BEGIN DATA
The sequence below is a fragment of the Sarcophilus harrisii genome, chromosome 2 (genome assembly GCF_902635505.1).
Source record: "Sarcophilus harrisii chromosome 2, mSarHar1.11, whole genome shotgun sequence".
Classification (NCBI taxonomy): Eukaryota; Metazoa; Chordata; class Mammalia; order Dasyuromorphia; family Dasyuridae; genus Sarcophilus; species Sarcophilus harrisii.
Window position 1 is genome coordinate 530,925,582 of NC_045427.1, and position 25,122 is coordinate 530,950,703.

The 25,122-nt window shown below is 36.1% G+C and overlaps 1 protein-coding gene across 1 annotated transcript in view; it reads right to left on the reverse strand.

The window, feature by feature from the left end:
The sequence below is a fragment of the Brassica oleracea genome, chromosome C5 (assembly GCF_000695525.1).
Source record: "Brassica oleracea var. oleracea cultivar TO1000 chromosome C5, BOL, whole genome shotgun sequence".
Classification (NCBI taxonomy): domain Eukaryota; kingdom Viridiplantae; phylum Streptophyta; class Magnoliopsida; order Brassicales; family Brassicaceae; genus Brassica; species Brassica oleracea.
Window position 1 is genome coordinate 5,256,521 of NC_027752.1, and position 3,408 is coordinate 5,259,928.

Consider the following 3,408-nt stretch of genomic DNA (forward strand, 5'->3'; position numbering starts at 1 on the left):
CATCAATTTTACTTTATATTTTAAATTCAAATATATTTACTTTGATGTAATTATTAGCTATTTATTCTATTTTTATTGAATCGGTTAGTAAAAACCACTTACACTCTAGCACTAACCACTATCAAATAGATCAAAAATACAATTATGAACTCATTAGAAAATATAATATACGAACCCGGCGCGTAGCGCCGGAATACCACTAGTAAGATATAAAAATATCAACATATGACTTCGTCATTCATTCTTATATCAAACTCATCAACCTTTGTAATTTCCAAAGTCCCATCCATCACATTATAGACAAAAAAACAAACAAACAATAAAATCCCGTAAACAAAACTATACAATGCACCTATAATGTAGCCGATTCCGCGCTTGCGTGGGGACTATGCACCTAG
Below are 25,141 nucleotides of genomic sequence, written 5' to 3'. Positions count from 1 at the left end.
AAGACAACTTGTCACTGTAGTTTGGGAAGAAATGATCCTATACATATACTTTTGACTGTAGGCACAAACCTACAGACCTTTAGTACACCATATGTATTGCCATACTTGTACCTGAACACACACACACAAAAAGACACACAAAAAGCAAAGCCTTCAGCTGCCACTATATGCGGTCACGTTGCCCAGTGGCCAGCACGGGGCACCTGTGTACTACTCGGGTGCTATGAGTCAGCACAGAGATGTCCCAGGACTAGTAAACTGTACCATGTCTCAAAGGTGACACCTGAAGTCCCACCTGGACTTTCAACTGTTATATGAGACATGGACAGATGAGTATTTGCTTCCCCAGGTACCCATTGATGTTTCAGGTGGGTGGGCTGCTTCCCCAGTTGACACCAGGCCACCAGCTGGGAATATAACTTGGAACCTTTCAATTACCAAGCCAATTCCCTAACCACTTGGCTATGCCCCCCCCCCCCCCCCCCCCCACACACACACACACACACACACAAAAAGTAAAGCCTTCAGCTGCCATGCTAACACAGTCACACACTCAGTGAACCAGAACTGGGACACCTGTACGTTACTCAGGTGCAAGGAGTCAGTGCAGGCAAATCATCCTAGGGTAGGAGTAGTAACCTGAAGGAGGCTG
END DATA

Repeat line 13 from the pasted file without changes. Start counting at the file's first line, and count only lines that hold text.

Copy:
Below are 25,141 nucleotides of genomic sequence, written 5' to 3'. Positions count from 1 at the left end.